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Democrat-Gazette starts another newspaper war 

Hussman targets Arkansas Times with free weekly.

The Arkansas Democrat-Gazette has begun advertising for staff for a free weekly newspaper it plans to publish in coming months.

The paper would target younger readers — “Active,” “Yuppies,” “Young” and “Single” — according to internal documents provided to the Arkansas Times by a Democrat-Gazette employee.

Arkansas Times publisher Alan Leveritt calls the idea a clear attempt by Democrat-Gazette publisher Walter Hussman to suck up the Times’ share of the advertising revenue in the Little Rock market.

According to the memos, the content of the new weekly — possible names suggested for the new paper include “Focus” and “Mo” (as in, “More”) — will focus on entertainment and pop culture interesting to readers ages 20 to 45. One of the memos, titled “What We Need,” said no one over age 40 should be hired as editor.

The proposal suggests the paper feature “media types [readers] can relate to,” “down to earth stories,” “photos, photos, photos,” and regular sections on bars, clubs, sports, health, and a retail based section.

The Times learned of the Democrat-Gazette’s plans last week. Up until then, the plans for the weekly — which our source said have been in the works for a year — had been kept secret within the organization, including the hiring of key positions.

Democrat-Gazette general manager Paul Smith was not forthcoming with the Times last Friday. He told a reporter that the D-G had been discussing plans for a weekly for “a month, maybe” and said higher-ups weren’t sure if the paper would ever be printed.

On Sunday, however, the Democrat-Gazette advertised for six positions with the “new weekly publication.” D-G promotions director Crystal Thurman said Tuesday she was “overseeing the staff,” but not as publisher.

Smith discounted the idea that the new weekly was designed to try to steal the Times’ advertisers. “You’re [the Arkansas Times] kind of a political newspaper,” Smith said. “[The proposed weekly] is really going after the people that want less information — that are not heavy core newspaper readers, that just want brief information. It’s really going after that.”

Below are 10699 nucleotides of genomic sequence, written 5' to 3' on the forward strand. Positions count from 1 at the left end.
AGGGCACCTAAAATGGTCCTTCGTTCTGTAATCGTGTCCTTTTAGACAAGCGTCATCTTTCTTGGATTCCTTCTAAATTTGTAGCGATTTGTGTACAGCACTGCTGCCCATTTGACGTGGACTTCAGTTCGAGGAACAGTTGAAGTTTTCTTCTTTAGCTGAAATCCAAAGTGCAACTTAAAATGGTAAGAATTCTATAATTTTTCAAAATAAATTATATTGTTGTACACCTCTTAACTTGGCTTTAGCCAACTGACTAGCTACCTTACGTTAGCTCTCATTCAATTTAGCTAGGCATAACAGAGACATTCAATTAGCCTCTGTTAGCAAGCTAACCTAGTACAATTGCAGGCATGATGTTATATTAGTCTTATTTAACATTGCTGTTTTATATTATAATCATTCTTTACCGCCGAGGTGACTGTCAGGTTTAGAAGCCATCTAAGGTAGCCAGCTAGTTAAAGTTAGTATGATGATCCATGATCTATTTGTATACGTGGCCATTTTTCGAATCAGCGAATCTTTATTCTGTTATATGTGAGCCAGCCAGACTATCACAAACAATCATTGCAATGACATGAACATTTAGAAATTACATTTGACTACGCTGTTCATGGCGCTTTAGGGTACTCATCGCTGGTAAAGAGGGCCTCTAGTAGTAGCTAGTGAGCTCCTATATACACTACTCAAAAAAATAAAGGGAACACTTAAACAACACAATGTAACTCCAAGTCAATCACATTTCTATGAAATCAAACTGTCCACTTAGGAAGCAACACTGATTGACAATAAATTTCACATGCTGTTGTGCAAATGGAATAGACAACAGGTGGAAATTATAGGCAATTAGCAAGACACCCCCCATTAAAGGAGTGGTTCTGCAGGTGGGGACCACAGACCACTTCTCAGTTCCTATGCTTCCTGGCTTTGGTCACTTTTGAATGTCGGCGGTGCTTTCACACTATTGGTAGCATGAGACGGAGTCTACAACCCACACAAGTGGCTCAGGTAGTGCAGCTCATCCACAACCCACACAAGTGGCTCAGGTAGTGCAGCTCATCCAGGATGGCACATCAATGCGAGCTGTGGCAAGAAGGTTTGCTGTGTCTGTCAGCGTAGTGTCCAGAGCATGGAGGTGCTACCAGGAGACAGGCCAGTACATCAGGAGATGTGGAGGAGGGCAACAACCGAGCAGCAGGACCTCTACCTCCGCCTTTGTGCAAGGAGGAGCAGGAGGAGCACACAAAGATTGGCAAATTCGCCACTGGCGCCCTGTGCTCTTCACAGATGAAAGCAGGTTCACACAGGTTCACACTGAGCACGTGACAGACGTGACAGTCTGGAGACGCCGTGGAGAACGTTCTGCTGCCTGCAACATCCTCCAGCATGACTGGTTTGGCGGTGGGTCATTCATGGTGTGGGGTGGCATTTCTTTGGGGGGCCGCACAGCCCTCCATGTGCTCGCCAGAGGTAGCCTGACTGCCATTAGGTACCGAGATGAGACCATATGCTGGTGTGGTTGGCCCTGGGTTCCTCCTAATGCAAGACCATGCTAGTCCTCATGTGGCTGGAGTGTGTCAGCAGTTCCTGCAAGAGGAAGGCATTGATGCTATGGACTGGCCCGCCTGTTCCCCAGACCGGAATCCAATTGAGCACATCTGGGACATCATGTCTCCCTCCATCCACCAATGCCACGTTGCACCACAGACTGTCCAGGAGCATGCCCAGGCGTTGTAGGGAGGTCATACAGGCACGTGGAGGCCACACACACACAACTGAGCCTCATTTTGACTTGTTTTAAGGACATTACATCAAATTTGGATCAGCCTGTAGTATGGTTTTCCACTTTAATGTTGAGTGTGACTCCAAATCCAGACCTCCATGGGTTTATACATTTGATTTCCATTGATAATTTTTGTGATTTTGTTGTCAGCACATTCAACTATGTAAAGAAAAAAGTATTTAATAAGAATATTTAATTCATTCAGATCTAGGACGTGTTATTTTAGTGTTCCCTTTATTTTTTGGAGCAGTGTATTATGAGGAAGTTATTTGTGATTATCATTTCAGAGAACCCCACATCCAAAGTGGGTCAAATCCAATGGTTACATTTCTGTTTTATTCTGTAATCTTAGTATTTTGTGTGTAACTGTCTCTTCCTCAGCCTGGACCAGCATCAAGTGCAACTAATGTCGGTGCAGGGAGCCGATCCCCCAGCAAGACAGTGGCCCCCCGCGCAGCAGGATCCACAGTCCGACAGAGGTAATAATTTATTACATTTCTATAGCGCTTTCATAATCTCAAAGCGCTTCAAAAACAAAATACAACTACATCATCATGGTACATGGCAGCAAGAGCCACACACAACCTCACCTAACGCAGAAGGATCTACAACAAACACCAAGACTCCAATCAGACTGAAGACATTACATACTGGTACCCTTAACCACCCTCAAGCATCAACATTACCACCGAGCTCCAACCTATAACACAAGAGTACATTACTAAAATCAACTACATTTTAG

The Times’ source said, however, that Smith had been pushing the content of the paper in a more political direction and it’s likely to include political columnists. The internal memos referenced the Times repeatedly.

Smith said the weekly would allow the D-G to serve readers who want “abbreviated news” without alienating “serious newspaper readers” by altering the content of the daily paper.

Smith similarly deflected the suggestion that a Democrat-Gazette free weekly runs contrary to publisher Hussman’s longstanding policy against giving away news content via the web and other sources. “It’s not giving away the content that other people are paying for,” he said.

Richard Karpel, executive director of the Association of Alternative Weeklies in Washington, D.C., said that “faux alternatives” — entertainment-based weeklies spun off by dailies to grab the territory and revenue of established alternative weekly papers — is a nationwide phenomenon that has met with limited success. Karpel said the Democrat-Gazette’s move is “unusual” in that “they’re so late.” Several weeklies started in the past three years have already folded.